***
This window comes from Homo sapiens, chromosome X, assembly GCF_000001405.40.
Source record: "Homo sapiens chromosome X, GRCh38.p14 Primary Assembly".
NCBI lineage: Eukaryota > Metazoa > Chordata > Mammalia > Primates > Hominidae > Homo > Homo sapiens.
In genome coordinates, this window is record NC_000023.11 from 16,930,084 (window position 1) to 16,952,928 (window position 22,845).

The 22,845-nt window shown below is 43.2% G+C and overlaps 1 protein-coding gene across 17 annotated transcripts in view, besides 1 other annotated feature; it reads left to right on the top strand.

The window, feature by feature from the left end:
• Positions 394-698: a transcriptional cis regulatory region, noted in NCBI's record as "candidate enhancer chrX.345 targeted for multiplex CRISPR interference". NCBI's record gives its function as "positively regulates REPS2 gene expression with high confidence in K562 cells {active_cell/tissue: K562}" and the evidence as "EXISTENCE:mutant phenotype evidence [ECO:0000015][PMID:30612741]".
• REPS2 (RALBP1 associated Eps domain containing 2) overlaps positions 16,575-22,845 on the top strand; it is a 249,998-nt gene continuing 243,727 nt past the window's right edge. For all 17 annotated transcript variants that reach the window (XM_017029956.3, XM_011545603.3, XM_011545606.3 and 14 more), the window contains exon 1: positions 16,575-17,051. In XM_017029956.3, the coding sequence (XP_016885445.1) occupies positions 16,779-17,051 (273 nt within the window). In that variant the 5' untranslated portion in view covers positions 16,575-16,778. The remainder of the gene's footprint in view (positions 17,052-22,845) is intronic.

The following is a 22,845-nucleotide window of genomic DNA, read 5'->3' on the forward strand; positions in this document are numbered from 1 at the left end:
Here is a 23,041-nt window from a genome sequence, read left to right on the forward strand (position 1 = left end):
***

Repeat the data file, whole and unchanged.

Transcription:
This window comes from Homo sapiens, chromosome X, assembly GCF_000001405.40.
Source record: "Homo sapiens chromosome X, GRCh38.p14 Primary Assembly".
NCBI lineage: Eukaryota > Metazoa > Chordata > Mammalia > Primates > Hominidae > Homo > Homo sapiens.
In genome coordinates, this window is record NC_000023.11 from 16,930,084 (window position 1) to 16,952,928 (window position 22,845).

The 22,845-nt window shown below is 43.2% G+C and overlaps 1 protein-coding gene across 17 annotated transcripts in view, besides 1 other annotated feature; it reads left to right on the top strand.

The window, feature by feature from the left end:
• Positions 394-698: a transcriptional cis regulatory region, noted in NCBI's record as "candidate enhancer chrX.345 targeted for multiplex CRISPR interference". NCBI's record gives its function as "positively regulates REPS2 gene expression with high confidence in K562 cells {active_cell/tissue: K562}" and the evidence as "EXISTENCE:mutant phenotype evidence [ECO:0000015][PMID:30612741]".
• REPS2 (RALBP1 associated Eps domain containing 2) overlaps positions 16,575-22,845 on the top strand; it is a 249,998-nt gene continuing 243,727 nt past the window's right edge. For all 17 annotated transcript variants that reach the window (XM_017029956.3, XM_011545603.3, XM_011545606.3 and 14 more), the window contains exon 1: positions 16,575-17,051. In XM_017029956.3, the coding sequence (XP_016885445.1) occupies positions 16,779-17,051 (273 nt within the window). In that variant the 5' untranslated portion in view covers positions 16,575-16,778. The remainder of the gene's footprint in view (positions 17,052-22,845) is intronic.

The following is a 22,845-nucleotide window of genomic DNA, read 5'->3' on the forward strand; positions in this document are numbered from 1 at the left end:
Here is a 23,041-nt window from a genome sequence, read left to right on the forward strand (position 1 = left end):